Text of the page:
But I had done all of those things, and I was not complete. So I said, “There’s nothing, nothing now. Except, that is, to have a hearty breakfast.”
And so we made eggs, side by side, staring into the unbroken yolks like two versions of the same man, one of whom still had a fighting chance.
My father, shattered mosaic, occasionally came into focus four drinks in. He was an optician, trade of exactitude and infinite patience. “How about this? This?” he’d say, again and again. I imagine few, if any, turned the question around. Thus they thought him quiet. Never heard him sound off–about jumping out of planes, about cow-tipping (him! Paragon of dignity!). Before the war, he and a buddy had helped transport an octopus between two aquariums. He’d sneaked down to Boston to see the Beatles on their first US tour, after they’d cancelled a gig in Montgomery that would’ve been segregated. For the thirty-five minutes they’d played, the screaming had been so all-consuming that he’d only heard a single Beatle all night, John yelling, “Shut up!”, which of course made everyone scream louder. I wish I’d needed glasses; I would’ve plied him with questions while my pupils pulsated like total solar eclipses, the kind that blind. I would’ve torqued the chair to face him head-on. Now that chair has been auctioned off and sits in some chain store, and what I have is my own fingers tugging at my eyelids, as though they could make anything appear that wasn’t already there.
Pleased to share “Chop,” a flash piece from Un-bow, up at Big Other. You can listen to Rafaele Andrade’s musical work that inspired the story as well. Thanks to editor John Madera for publishing them together, as well as for nominating it for Best Small Fictions 2021! You can find links to all the nominated stories here: https://bigother.com/2020/11/30/announcing-big-others-nominations-for-best-small-fictions-2021/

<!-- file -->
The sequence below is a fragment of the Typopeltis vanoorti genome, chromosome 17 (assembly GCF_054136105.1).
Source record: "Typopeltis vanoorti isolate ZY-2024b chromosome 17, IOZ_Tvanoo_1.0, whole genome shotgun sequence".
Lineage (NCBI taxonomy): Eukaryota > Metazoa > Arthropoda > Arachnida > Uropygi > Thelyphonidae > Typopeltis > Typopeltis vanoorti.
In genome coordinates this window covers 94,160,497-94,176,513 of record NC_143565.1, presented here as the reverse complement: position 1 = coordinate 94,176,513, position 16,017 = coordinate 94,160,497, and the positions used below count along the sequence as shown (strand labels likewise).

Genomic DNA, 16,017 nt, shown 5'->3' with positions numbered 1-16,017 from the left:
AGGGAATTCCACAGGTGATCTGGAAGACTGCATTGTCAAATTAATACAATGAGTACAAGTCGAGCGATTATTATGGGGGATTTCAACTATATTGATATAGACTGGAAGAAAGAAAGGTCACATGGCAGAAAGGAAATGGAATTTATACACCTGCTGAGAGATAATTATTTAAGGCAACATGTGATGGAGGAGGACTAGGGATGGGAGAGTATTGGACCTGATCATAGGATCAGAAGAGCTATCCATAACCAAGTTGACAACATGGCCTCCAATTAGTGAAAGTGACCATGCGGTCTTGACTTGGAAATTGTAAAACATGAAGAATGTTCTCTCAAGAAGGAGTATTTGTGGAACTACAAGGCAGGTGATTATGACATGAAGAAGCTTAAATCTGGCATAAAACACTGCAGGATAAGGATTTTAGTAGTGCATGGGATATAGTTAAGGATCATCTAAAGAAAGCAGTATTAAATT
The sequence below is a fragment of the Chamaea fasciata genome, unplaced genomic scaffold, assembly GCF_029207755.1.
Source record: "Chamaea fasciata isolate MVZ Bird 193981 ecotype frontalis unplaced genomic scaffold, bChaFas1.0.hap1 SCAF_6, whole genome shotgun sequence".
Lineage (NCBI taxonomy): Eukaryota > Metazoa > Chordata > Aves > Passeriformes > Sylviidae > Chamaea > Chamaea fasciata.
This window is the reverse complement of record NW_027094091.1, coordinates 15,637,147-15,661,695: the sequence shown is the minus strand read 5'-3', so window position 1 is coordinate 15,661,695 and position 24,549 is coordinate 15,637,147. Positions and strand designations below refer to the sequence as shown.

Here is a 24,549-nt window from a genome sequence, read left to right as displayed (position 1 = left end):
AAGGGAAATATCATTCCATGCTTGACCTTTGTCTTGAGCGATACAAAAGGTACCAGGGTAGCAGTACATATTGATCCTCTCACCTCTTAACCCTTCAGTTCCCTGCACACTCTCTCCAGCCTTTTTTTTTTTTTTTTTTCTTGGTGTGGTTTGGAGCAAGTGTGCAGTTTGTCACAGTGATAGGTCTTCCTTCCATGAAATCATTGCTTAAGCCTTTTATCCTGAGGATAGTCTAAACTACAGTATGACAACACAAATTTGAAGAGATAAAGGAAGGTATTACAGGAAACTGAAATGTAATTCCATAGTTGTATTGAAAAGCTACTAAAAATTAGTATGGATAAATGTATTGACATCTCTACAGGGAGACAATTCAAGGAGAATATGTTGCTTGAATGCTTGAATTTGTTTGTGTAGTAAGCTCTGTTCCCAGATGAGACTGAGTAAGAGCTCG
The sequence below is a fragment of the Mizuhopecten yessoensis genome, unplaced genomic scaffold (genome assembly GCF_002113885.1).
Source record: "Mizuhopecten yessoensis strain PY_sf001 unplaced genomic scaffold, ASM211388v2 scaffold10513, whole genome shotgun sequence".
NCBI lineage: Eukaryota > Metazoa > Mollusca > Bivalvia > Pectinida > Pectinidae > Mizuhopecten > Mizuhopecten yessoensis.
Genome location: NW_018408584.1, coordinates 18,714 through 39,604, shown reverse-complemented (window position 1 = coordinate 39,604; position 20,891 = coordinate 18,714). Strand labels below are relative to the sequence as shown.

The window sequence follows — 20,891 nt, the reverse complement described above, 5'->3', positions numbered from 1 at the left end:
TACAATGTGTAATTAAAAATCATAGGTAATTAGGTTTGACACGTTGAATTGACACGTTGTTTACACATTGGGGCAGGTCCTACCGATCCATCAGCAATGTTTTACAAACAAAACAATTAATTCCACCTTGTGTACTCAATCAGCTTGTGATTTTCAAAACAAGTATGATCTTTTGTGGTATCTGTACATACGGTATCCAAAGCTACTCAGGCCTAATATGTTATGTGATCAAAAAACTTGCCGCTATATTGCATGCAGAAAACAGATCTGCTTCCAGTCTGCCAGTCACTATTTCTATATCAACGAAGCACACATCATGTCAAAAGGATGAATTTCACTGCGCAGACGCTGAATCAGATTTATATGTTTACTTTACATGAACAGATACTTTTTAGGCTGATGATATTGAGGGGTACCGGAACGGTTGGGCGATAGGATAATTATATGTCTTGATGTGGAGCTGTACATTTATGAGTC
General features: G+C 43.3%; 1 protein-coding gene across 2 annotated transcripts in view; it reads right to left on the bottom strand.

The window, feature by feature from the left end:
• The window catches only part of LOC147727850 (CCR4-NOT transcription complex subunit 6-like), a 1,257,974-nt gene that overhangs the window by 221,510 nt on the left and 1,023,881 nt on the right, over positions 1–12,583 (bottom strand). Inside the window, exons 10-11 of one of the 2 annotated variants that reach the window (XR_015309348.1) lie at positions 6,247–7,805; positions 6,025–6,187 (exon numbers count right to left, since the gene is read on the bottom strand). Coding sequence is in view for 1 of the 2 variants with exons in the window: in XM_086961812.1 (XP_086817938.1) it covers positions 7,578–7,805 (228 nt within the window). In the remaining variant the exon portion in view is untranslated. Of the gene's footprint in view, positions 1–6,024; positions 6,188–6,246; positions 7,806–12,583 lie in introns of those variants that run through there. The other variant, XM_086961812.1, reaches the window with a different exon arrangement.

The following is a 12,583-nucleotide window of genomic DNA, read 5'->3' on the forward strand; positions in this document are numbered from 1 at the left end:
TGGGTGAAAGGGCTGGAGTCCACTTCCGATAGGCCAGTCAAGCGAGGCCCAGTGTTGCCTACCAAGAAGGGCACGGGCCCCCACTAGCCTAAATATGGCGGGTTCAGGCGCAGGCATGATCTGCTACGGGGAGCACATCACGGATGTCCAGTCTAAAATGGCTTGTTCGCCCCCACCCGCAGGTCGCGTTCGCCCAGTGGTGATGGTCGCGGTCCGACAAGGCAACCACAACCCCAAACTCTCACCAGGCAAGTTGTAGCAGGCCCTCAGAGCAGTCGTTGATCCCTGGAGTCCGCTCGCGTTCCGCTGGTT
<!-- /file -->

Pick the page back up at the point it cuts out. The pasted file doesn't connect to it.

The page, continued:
“Diagnosis” is the first of a series of pieces from Un-bow, a collaborative work with composer/cellist Rafaele Andrade, to find its way into the world. Thanks to editors Jake Rivers and Cole Phillips for including it in the gorgeous third issue of Malasaña. Read it here: https://malasana.onl/Tim-Horvath
I’m excited to share my story “The Directions,” published in the 100th(!) issue of The Collagist. Lots of other stuff in here to feast on, too! Thanks so much to Gabe Blackwell for all he’s done to sustain this journal and make it feel at once fresh, vital, and venerable. Here’s to the next issue-century!
I’m excited to share a novel excerpt entitled “A Portrait of the Composer as a Young and Then Not-So-Young Temp” in AGNI 87. AGNI has been a journal I’ve long admired, devoured, and savored, so it is a particular thrill to find my writing in its pages amidst the work of Melanie Rae Thon and Stephen Dixon and so many others of note. I invariably dig their covers, but this one by Paul Katz seems particularly captivating, and I’m looking forward to learning its story, too. Grateful to be able to work with the amazing editors there, who helped so much in honing this piece and enabling it to reach launch velocity. Here’s how to subscribe, order, or browse around: http://www.bu.edu/agni/index.html